Jan 19, 2007 | 7:48 am

     
  3. Nikita says:

    I love the aroma of these! pricey at Php10 per leaf at the market (i have no idea why it’s so expensive) but good thing we’ve got a tree too ü

    Jan 19, 2007 | 8:19 am

     
  4. Marketman says:

    Maria Clara, yes, fresh is indeed best! Audie, I did a post on Herana farms many months ago, here is the link, there is a link to their website at the end of that post, you can probably reach Gil that way. Nikita, the trees are few and far between here in the Philippines, and so few except Thai restaurants buy it in large quantities, so they still cost a lot. Any farmers out there? Plant about 100 trees and you would be a major producer of this high priced (for now) herb…

    Jan 19, 2007 | 8:31 am

     
  5. Socky says:

    Hi, Marketman! Hi Nikita! I’d love to grow kaffir lime tree in my garden. Do you know of any garden/tree supplier?

    Jan 19, 2007 | 9:59 am

     
  6. peanut says:

    Yes,kaffir lime leaves is an essential part of my curry dishes.
    Here in Canberra they are easy to get at our fresh food markets so i do not need to freeze them unless I get a lot.

    Unfortunately I can’t get fresh coconut cream so a tinned one will have to do.But my curries are still yummy heheheeheheheh.

    Jan 19, 2007 | 11:28 am

     
  7. ThePseudoshrink says:

    Is this related to dayap?

    Jan 19, 2007 | 1:17 pm

     
  8. joey says:

    Thanks for giving Gil Carandang some saplings because now we can get fresh leaves from him! :) I’m so happy about that :) The smell is really out of this world! I still have a bottle of dried thought from Spices and Flavors. Did you see the fresh galangal in Rustans? I think Gil may have it too…

    Jan 19, 2007 | 3:39 pm

     
  9. Marketman says:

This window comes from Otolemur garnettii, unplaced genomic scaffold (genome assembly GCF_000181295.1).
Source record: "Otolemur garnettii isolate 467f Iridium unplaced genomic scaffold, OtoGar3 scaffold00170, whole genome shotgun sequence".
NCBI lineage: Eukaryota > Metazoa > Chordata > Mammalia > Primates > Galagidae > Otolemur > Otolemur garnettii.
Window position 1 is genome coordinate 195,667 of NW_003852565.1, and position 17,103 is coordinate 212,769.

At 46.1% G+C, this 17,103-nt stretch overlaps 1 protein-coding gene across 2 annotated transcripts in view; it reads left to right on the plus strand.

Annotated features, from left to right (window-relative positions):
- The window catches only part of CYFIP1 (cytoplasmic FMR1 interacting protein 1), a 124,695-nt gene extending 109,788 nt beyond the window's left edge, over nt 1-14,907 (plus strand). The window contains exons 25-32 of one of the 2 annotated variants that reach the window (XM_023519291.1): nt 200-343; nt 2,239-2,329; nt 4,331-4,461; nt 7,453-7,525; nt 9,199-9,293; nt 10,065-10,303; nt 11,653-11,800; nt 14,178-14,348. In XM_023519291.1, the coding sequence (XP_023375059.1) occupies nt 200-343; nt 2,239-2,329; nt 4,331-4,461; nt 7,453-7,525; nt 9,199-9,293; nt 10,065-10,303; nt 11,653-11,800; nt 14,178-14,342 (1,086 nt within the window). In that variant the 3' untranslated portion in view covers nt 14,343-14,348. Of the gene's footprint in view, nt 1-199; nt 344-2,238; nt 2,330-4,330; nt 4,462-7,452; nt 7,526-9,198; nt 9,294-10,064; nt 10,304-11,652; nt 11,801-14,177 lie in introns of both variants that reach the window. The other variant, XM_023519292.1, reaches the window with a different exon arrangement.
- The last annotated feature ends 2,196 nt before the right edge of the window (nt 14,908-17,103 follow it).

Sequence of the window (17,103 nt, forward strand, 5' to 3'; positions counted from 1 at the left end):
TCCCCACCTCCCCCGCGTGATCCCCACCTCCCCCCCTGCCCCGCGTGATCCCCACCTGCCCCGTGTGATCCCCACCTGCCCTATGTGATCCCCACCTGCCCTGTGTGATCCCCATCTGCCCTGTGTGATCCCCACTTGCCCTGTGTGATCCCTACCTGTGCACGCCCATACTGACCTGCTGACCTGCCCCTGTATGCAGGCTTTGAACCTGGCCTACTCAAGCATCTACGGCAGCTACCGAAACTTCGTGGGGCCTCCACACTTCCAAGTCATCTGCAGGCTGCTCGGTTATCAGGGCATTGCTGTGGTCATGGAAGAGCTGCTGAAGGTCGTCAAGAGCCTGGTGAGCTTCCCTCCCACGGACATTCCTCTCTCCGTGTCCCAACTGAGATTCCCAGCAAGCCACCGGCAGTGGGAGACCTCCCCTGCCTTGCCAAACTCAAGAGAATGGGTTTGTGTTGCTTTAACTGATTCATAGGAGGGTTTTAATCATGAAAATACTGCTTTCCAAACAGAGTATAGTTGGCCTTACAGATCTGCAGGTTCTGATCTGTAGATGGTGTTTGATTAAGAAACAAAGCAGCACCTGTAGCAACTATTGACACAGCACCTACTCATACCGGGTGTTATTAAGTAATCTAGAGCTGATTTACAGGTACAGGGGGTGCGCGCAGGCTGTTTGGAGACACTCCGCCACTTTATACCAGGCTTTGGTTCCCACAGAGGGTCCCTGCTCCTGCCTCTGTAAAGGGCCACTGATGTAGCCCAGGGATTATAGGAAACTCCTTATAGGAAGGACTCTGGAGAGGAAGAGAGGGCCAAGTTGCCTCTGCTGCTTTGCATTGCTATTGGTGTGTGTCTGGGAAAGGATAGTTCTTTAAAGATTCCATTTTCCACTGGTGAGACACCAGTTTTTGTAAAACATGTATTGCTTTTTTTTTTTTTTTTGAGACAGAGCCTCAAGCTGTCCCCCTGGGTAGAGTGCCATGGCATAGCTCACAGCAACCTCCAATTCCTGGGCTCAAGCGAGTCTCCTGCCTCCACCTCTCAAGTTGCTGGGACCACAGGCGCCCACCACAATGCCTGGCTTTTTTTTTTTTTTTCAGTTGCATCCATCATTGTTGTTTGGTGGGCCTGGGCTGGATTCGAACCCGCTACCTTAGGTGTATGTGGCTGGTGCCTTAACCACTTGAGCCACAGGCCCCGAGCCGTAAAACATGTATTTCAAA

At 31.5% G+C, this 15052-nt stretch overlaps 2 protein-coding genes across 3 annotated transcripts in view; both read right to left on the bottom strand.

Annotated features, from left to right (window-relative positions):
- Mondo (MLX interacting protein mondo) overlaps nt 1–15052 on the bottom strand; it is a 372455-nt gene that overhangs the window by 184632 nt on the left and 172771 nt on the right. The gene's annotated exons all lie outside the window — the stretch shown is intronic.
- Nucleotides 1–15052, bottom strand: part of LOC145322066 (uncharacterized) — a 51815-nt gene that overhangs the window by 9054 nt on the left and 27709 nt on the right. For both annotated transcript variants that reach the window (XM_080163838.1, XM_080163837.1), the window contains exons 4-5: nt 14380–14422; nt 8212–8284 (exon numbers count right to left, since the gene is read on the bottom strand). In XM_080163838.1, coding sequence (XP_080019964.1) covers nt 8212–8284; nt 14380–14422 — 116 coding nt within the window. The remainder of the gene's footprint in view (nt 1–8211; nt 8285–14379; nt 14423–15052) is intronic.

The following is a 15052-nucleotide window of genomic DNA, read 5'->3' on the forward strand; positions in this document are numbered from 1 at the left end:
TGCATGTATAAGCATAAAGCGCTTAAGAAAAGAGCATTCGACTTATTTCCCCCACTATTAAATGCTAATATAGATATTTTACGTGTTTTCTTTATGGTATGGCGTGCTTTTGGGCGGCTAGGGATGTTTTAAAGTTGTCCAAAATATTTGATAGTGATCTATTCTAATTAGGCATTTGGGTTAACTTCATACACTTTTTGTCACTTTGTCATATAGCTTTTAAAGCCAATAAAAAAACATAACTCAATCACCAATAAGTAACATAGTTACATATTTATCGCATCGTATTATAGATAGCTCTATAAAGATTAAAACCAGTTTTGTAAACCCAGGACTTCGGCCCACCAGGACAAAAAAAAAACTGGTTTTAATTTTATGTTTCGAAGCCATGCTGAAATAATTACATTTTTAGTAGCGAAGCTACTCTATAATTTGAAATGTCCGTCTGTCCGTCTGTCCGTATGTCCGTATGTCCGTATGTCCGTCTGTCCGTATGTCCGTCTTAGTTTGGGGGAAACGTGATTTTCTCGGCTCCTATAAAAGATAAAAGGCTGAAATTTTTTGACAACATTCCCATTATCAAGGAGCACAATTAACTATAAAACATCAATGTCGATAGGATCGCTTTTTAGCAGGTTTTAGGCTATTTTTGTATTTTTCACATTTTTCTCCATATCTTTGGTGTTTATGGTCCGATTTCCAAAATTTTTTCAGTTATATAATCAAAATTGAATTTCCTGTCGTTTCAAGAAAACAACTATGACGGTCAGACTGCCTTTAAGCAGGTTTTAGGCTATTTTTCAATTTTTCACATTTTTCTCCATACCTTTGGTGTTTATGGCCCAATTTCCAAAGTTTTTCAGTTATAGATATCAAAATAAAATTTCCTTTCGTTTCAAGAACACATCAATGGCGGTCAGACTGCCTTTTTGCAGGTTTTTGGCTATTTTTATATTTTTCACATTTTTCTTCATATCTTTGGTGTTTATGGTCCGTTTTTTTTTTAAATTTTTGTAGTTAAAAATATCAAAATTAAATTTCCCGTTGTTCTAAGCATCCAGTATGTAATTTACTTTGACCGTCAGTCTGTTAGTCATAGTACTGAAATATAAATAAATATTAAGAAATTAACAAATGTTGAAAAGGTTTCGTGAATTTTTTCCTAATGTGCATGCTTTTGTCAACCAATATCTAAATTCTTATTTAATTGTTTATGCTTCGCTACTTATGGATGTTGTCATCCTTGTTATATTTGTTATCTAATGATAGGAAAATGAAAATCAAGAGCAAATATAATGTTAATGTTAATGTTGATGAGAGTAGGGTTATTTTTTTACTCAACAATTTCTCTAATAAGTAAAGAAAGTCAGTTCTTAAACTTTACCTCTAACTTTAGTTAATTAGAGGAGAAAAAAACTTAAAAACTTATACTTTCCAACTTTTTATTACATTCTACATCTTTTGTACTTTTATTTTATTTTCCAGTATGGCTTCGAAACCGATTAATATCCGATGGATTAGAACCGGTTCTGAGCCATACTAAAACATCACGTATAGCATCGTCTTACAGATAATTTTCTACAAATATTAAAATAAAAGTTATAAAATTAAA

joey, I have galangal in the garden as well…it is really easy to grow… great in Indonesian soups/curries… ThePseudoshrink, I suppose all limes are ultimately related, however, for some mutant reason, the leaves of the Makrut are the thing that has the flavor… I am not sure if dayap leaves are also used in cooking…I wonder… Socky, sometimes, Herbana farms used to carry it but I haven’t seen it lately… I think they are still making their few trees get a lot bigger before they graft or make cuttings…

    Jan 19, 2007 | 3:50 pm

     
  10. Sidekick says:

    We just started planting vegetables(patola, ampalaya and cucumber)at the back of the office by using huge pots. It’s exciting to see fruits hanging all over the place. A stress relieving hobby. I was thinking to collect herbs too… Lets see what we can collect…

    Jan 19, 2007 | 4:16 pm

     
  11. blackpearl says:

    My mom just got back from Bangkok and brought home some dried herbs and spices for me. As I sorted out my loot this noon while cooking some curry, I was wondering how I could perhaps get my hands on some fresh fresh kaffir lime leaves. Well, I found the answer to my question. Thanks MM!

    Jan 19, 2007 | 9:38 pm

     
  12. veron says:

    They are hard to get over here but I managed to get some fresh ones one time;I dried and froze them.

    Jan 19, 2007 | 11:03 pm

     
  13. RT Gonzales says:

    MM, Howdy. You are correct, we are growing galanggal for months now in Herbana. We will have them available in our booth from now on. Same with the Kaffir Lime leaves. Again, thank you for the Kaffir plant you gave, it is doing well in the farm. Hope to see you at our booth again.

    Jan 20, 2007 | 2:26 am

     
  14. Joel says: